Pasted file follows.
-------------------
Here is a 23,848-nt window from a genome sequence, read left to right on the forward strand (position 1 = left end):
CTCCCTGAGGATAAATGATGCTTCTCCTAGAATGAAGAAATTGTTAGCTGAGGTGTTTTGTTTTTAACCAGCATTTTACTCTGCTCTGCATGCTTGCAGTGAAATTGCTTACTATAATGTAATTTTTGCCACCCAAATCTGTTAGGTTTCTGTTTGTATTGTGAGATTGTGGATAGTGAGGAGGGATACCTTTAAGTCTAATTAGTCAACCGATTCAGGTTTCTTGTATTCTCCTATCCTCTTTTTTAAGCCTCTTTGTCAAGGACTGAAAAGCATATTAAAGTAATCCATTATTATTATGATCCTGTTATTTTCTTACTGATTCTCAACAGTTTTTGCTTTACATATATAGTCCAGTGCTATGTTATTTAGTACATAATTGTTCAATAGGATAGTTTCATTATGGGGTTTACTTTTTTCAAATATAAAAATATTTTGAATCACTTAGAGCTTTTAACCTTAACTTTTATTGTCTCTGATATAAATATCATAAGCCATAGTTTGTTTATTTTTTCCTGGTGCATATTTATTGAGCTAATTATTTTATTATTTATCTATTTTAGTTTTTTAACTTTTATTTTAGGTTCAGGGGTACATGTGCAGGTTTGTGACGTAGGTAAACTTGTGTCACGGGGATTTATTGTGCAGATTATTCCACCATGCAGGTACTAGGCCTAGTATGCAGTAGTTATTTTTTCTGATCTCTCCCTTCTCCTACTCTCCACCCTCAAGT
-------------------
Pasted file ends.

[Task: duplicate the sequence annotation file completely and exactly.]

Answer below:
Here is a 23,848-nt window from a genome sequence, read left to right on the forward strand (position 1 = left end):
CTCCCTGAGGATAAATGATGCTTCTCCTAGAATGAAGAAATTGTTAGCTGAGGTGTTTTGTTTTTAACCAGCATTTTACTCTGCTCTGCATGCTTGCAGTGAAATTGCTTACTATAATGTAATTTTTGCCACCCAAATCTGTTAGGTTTCTGTTTGTATTGTGAGATTGTGGATAGTGAGGAGGGATACCTTTAAGTCTAATTAGTCAACCGATTCAGGTTTCTTGTATTCTCCTATCCTCTTTTTTAAGCCTCTTTGTCAAGGACTGAAAAGCATATTAAAGTAATCCATTATTATTATGATCCTGTTATTTTCTTACTGATTCTCAACAGTTTTTGCTTTACATATATAGTCCAGTGCTATGTTATTTAGTACATAATTGTTCAATAGGATAGTTTCATTATGGGGTTTACTTTTTTCAAATATAAAAATATTTTGAATCACTTAGAGCTTTTAACCTTAACTTTTATTGTCTCTGATATAAATATCATAAGCCATAGTTTGTTTATTTTTTCCTGGTGCATATTTATTGAGCTAATTATTTTATTATTTATCTATTTTAGTTTTTTAACTTTTATTTTAGGTTCAGGGGTACATGTGCAGGTTTGTGACGTAGGTAAACTTGTGTCACGGGGATTTATTGTGCAGATTATTCCACCATGCAGGTACTAGGCCTAGTATGCAGTAGTTATTTTTTCTGATCTCTCCCTTCTCCTACTCTCCACCCTCAAGT